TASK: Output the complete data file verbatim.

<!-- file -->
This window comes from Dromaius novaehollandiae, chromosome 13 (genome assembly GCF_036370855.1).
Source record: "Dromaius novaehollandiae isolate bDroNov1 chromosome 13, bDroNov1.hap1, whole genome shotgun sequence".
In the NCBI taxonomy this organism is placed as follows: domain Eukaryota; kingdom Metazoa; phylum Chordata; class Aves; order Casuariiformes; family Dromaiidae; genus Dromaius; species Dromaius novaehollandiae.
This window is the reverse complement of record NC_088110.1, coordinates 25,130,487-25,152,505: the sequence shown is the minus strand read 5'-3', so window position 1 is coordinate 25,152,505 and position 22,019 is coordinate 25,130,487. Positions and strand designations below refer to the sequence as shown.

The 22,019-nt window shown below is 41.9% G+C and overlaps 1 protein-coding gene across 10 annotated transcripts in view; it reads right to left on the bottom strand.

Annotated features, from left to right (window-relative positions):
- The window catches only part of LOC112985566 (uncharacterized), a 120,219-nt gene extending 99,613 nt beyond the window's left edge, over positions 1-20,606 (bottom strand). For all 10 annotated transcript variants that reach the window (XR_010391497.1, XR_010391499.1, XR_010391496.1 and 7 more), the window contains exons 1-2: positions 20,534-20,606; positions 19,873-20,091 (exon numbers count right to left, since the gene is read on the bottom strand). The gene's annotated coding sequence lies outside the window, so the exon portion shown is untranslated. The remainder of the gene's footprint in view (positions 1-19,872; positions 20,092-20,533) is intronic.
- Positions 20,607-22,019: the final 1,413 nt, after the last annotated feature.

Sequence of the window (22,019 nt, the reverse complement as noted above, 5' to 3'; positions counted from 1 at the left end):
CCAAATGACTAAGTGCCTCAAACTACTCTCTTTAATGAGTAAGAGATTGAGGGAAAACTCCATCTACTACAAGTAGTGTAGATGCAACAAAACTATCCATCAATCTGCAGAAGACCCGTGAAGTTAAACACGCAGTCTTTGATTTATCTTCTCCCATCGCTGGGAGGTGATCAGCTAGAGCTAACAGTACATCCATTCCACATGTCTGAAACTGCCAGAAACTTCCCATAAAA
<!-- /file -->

This window comes from Dromaius novaehollandiae, chromosome 13 (genome assembly GCF_036370855.1).
Source record: "Dromaius novaehollandiae isolate bDroNov1 chromosome 13, bDroNov1.hap1, whole genome shotgun sequence".
In the NCBI taxonomy this organism is placed as follows: domain Eukaryota; kingdom Metazoa; phylum Chordata; class Aves; order Casuariiformes; family Dromaiidae; genus Dromaius; species Dromaius novaehollandiae.
This window is the reverse complement of record NC_088110.1, coordinates 25,130,487-25,152,505: the sequence shown is the minus strand read 5'-3', so window position 1 is coordinate 25,152,505 and position 22,019 is coordinate 25,130,487. Positions and strand designations below refer to the sequence as shown.

The 22,019-nt window shown below is 41.9% G+C and overlaps 1 protein-coding gene across 10 annotated transcripts in view; it reads right to left on the bottom strand.

Annotated features, from left to right (window-relative positions):
- The window catches only part of LOC112985566 (uncharacterized), a 120,219-nt gene extending 99,613 nt beyond the window's left edge, over positions 1-20,606 (bottom strand). For all 10 annotated transcript variants that reach the window (XR_010391497.1, XR_010391499.1, XR_010391496.1 and 7 more), the window contains exons 1-2: positions 20,534-20,606; positions 19,873-20,091 (exon numbers count right to left, since the gene is read on the bottom strand). The gene's annotated coding sequence lies outside the window, so the exon portion shown is untranslated. The remainder of the gene's footprint in view (positions 1-19,872; positions 20,092-20,533) is intronic.
- Positions 20,607-22,019: the final 1,413 nt, after the last annotated feature.

Sequence of the window (22,019 nt, the reverse complement as noted above, 5' to 3'; positions counted from 1 at the left end):
CCAAATGACTAAGTGCCTCAAACTACTCTCTTTAATGAGTAAGAGATTGAGGGAAAACTCCATCTACTACAAGTAGTGTAGATGCAACAAAACTATCCATCAATCTGCAGAAGACCCGTGAAGTTAAACACGCAGTCTTTGATTTATCTTCTCCCATCGCTGGGAGGTGATCAGCTAGAGCTAACAGTACATCCATTCCACATGTCTGAAACTGCCAGAAACTTCCCATAAAA